Today is unprecedented. My friends, colleagues, loved ones—myself included—are finding themselves in a spectrum of bewilderment at how the pandemic is unfolding. We’re encountering the very real, and very rapid effects that are shifting our social and familial worlds, confronting our governments, and grappling with our markets.

In the mix of all of this, we want to talk a little bit about the future. While we can’t predict the future, we’re confident that states of emergency will end, nations and countries will persevere, and we’ll begin to see what new normals might look like in the future.

At Overlap, we use a method called Scenario Planning as our primary tool in our Strategic Foresight practice. Scenario Planning, and more generally, Strategic Foresight isn’t about “predicting” the future. That’s more for the psychics and fortune-tellers of the world and we don’t have any of those at Overlap. In lieu of that, Scenario Planning gives us artifacts in the form of scenarios—descriptions, narrative, and vivid detail—set 20-30 years in alternate futures. Using these scenarios as tools, they provide a foundation for strategic planning that persevere into greater uncertainty. It may seem grandiose, but we do it for some key reasons:

It helps us see multiple, plural futures.

One of my favourite quotes from Jim Dator, the Director of the Hawaii Research Center for Futures Studies is, “The future does not exist” (Dator, 2019). By definition, the future exists outside of our living reality and is in constant flux and creation—an individual cannot own the future. Rather than seeing the singular future, scenario planning helps us envision alternate scenarios of the future combining multiple viewpoints. When we design these scenarios with diversity and plurality in mind, we can ask better questions and challenge our assumptions of what new living future realities might look like.

It helps us zoom out. 

Quite rapidly, we’re beginning to see that our world is more interconnected than we understand. There are greater shifts and forces happening all around us, and we use scenario planning as a way to channel our awareness into something useful. To develop scenarios, we curate a library of trends that bring together signals of change in the world across different sectors—from changes like the emergence of artificial intelligence to changes like the shifts in rural farming communities. When we surface these trends for organizations, it brings our peripheries into vision. Often in these peripheries, we find the macro forces that shape the living contexts of our organizations.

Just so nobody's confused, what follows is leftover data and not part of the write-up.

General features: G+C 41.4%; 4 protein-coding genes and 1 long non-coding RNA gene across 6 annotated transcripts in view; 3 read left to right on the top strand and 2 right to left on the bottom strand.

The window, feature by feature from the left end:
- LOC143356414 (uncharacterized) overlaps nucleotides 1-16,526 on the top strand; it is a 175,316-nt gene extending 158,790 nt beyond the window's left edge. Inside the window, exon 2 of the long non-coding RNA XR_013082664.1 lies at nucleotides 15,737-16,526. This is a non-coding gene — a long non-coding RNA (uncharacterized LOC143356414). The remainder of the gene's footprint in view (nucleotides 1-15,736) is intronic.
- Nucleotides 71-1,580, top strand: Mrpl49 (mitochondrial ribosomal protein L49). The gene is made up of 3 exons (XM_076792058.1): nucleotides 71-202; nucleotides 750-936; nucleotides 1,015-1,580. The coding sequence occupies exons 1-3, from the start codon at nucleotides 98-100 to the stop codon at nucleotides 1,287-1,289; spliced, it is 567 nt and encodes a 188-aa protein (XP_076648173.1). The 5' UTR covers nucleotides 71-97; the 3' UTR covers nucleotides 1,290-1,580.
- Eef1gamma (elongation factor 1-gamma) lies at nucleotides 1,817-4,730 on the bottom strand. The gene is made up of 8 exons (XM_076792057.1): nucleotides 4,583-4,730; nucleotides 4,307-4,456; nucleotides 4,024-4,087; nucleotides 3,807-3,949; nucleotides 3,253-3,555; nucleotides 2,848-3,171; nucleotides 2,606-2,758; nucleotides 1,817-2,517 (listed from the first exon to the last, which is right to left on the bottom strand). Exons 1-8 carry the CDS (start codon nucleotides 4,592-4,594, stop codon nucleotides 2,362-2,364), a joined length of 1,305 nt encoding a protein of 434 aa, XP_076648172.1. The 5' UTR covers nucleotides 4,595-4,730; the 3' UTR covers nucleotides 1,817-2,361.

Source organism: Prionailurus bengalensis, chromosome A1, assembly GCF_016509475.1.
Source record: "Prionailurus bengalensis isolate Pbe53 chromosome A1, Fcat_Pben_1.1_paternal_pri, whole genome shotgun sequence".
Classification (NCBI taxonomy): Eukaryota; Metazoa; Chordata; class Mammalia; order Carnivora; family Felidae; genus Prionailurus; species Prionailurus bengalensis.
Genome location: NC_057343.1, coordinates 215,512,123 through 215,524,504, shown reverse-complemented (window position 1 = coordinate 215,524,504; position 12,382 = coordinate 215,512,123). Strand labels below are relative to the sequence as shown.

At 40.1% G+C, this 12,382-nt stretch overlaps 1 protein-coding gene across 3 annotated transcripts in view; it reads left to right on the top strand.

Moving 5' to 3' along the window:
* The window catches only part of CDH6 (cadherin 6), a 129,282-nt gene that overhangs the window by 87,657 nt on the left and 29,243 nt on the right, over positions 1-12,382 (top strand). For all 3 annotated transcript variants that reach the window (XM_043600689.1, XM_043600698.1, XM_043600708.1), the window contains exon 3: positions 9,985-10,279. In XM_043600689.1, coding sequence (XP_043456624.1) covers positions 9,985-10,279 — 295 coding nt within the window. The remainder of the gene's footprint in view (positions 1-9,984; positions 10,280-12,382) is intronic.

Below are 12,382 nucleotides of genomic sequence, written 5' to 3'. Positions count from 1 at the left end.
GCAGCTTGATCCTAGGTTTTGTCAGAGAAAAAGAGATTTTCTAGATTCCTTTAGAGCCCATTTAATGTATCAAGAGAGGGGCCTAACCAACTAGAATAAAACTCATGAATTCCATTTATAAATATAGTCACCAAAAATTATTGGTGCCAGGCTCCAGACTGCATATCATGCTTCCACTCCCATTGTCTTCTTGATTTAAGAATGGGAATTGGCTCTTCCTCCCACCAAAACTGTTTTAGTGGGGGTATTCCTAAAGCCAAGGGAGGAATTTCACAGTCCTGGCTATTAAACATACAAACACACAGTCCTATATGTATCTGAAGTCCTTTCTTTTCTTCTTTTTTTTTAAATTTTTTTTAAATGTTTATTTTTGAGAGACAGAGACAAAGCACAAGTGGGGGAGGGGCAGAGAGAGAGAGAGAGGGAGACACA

It helps us prepare.

A lot of things are unexpected, and that’s the rhythm of life—at least that’s what I’m told. There are a lot of unknowns at this time and there will be more unknowns in the immediate and far future. Scenario planning is one of the ways that helps move us during uncertainty rather than be paralyzed by it. The process can illuminate the potentials that we weren’t paying attention to before. Data informed “what-ifs” get asked and well-considered “maybes” get thrown into the process. As we create plans and ask about the strategic implications of these alternate scenarios, we become better prepared to face the unexpected.

It gives us a little hope.

At the end of a scenario planning process, we end up with four distinct futures. Within those scenarios, there’s typically one that depicts a dystopia future—an image of a world in collapse. On the other end of the spectrum, there’s typically an image of a world in fruition that aligns with the goals of the organization. Scenario planning gives us a little movement—a tiny bit of oscillation—to look at both and lots in between. For the steadfast idealist, the future of collapse can provide a thoughtful consideration of the wrongs that can surface. For the doomsday prepper, the future of fruition can provide a profound relief at the resilience of people. Scenario planning helps us imagine futures beyond ourselves, and in the little movement it provides, we can begin imagining more possibilities, obstacles, and potentials as we take our days step by step.

Interested in more?

  • Watch a recording of our Scenario Planning webinar at any time.
  • Get in touch to talk to us about how Scenario Planning can be applied to your organization.

Work Cited
Dator, J. (2019). What futures studies is, and is not. In Jim Dator: A Noticer in Time (pp. 3-5). Springer, Cham.